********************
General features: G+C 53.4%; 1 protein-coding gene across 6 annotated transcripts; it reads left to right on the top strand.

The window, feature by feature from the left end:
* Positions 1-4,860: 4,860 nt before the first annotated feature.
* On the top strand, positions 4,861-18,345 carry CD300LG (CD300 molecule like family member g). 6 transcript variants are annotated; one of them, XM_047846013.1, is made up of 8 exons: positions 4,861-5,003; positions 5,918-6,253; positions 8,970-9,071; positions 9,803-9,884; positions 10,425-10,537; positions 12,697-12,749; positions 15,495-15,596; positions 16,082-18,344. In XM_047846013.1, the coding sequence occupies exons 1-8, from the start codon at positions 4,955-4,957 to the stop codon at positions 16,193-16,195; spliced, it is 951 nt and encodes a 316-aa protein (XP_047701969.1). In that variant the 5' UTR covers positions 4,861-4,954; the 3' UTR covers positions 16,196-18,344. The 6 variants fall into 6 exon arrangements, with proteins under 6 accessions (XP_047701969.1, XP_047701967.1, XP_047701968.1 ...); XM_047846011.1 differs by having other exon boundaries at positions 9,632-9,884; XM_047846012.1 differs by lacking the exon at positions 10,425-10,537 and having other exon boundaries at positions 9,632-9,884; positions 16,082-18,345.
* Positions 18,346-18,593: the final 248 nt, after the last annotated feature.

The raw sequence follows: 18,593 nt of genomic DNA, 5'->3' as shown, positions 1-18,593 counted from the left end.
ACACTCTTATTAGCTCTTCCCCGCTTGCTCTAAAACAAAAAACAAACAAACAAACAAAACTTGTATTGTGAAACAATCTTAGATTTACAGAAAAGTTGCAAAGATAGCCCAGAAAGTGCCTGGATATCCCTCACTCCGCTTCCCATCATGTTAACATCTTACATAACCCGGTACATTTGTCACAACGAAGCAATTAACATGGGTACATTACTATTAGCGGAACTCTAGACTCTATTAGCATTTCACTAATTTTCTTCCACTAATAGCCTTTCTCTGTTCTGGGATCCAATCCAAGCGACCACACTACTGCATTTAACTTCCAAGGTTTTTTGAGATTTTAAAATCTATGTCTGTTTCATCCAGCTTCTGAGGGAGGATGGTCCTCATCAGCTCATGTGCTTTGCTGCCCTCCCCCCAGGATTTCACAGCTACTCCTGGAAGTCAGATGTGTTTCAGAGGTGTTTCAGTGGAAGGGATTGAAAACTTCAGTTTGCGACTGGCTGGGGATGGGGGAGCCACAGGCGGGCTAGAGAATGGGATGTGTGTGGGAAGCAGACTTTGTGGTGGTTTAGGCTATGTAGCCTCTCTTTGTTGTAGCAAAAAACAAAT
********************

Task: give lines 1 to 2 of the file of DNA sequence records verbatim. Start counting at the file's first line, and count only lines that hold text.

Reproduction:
General features: G+C 53.4%; 1 protein-coding gene across 6 annotated transcripts; it reads left to right on the top strand.

The window, feature by feature from the left end: